Jo, Carrie and Sarah meet at a friend’s funeral and are struck by the fact that time could run out for any of them at a moment’s notice. Driven by the idea to seize the day, and helped somewhat by the fact that they don’t really know each other, they decide to make a ‘wish list’ of aims to be completed by September. But what they’ve said they want to do, and what they actually want to happen might not be the same thing after all…

This is a very easy to read book, in that I soon found myself a third of the way through it after trying to decide which book to read between two choices. The storyline involves the trials and tribulations of three women who all have different aims in life, who want to support each other to get those aims, but who might not have been completely truthful with the others. There are mishaps and misunderstandings along the way. But also there was a lot of self-denial, each of the protagonists were misleading themselves as to what they wanted, and as to how they had got in the position they found themselves before they made friends. Carrie used self-deprecating humour as a defence mechanism but also failed to see her role in why she felt so sad and alone in her marriage. Sarah’s determination made her quite selfish when she was trying to please everyone and Jo failed to see what was in front of her, so driven was she to run the family business well.

I did like the characters in the book. Carrie who’s shyness hides someone who does not love herself at all, blossoms as her friendship with Sarah and Jo develops. She begins to gain confidence, self-awareness that allows her bubbly demeanour and caring nature to emerge. Sarah likes to be the one to organise, to control aspects of her life. She is desperately trying to juggle life so she can do best by her family. As she gets to know the others it becomes apparent that she in not in control and learning to let go sometimes. Jo is determined and driven, putting her own life on the backburner as she contends with keeping her staff happy and employed and believing she doesn’t need close friends but learning that there are benefits to having them after all. All three women before meeting were somewhat loners, with seemingly few friends to rely on they all blossomed as their relationships developed. There were some parts of me I recognised in each of them, Jo’s romantic side, Sarah’s guilt at returning to work after having a baby and Carrie’s lack of self-confidence. I did feel however that sometimes it seemed that there was too much guilt and too much lack of self-esteem from the characters. I sometimes wanted to shake Sarah and Carrie and tell them to look properly at their situations, tell them to talk to their husbands, though that of course would have cut the story very short!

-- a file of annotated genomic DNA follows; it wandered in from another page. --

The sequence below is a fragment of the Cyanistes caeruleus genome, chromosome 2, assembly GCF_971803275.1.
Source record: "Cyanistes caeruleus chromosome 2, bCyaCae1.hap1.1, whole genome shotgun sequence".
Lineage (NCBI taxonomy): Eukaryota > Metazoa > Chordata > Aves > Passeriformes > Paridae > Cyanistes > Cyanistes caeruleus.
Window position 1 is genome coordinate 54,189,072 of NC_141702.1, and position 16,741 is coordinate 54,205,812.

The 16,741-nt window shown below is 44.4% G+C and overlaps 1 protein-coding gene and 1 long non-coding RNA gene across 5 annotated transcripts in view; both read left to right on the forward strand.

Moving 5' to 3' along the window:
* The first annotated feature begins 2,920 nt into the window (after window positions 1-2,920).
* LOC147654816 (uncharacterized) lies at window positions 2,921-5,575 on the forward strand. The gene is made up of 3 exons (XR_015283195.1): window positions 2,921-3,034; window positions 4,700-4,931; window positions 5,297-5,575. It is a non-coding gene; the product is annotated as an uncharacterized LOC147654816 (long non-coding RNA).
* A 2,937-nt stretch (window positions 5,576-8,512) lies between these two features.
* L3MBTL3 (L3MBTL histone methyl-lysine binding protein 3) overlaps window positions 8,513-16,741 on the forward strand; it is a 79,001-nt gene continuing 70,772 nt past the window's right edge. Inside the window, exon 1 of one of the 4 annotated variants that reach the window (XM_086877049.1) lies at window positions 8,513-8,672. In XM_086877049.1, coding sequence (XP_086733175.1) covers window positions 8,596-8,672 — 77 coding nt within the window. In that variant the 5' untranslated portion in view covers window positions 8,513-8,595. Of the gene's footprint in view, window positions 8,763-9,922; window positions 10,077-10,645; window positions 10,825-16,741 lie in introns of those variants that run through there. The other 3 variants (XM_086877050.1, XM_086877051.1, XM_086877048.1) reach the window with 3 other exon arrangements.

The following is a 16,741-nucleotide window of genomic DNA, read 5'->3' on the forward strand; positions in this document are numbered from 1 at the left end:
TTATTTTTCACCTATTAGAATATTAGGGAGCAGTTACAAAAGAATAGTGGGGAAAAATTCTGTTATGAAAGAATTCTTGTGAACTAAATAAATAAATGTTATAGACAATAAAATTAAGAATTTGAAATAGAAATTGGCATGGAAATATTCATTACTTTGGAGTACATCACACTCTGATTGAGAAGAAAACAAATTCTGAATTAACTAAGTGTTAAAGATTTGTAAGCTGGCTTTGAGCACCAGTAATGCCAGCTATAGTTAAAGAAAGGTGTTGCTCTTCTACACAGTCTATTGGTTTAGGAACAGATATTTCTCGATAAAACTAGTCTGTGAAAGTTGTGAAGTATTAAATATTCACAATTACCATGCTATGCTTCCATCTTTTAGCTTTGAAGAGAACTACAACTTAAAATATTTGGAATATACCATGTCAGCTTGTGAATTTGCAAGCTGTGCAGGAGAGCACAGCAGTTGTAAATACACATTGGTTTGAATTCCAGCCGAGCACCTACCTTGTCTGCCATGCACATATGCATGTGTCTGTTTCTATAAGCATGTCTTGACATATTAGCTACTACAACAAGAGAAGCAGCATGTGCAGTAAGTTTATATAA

This is an enjoyable, gentle read, perfect for a spot of escapism. I like Cathy Bramley’s novels and her writing style and luckily I have a couple of her earlier books to keep me going before her next one is published.

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The Book of Mirrors by E O Chirovici – review

Published by Century

Publication date 26 January 2017

Source – review copy


“A gripping psychological thriller full of hidden fragments and dark reflections.

How would you piece together a murder?

Do you trust other people’s memories?
Do you trust your own?
Should you?

Princeton, 1987: renowned psychologist Professor Joseph Weider is brutally murdered.

New York, twenty-five years later: literary agent Peter Katz receives a manuscript. Or is it a confession?

Today: unearth the secrets of The Book of Mirrors and discover why your memory is the most dangerous weapon of all.

Already translated into 37 languages, The Book of Mirrors is the perfect novel for fans of psychological suspense and reading group fiction.”
Read more on the Penguin website.

A literary agent receives an intriguing manuscript. Drawn in by the covering letter sent by Richard Flynn, he starts to read the submission. Soon he is enthralled by the manuscript which describes how Richard Flyn came to know Joseph Weidner who was brutally murdered 25 years ago. When the manuscript abruptly ends the agent tries to track down the story. But what is the true story? How much do memories warp over time  and what really happened all those years ago?

I very much enjoyed this interesting crime novel.

The book’s theme is that memory can become warped or altered, either immediately after a traumatic event or over a period of time. This can be the brain’s natural way of dealing with trauma or through being manipulated. The question is how much can we trust our memories?

The book is divided into three parts, each with a different narrator. I thought this device worked extremely well. The first third deals with the manuscript and is almost a story within a story. The reader is lured in with Richard’s tale, reading the manuscript in time with the agent. The first impression we get of the characters is through Richard’s eyes. This effects how we view the characters as they appear during the remainder of the book. For things appear to not be as Richard remembered and the reader is challenged to decide who and what to believe. The voice of each narrator is slightly different as is their own take on the case. Some were involved in the case, others not, but the reader has to decide what to believe.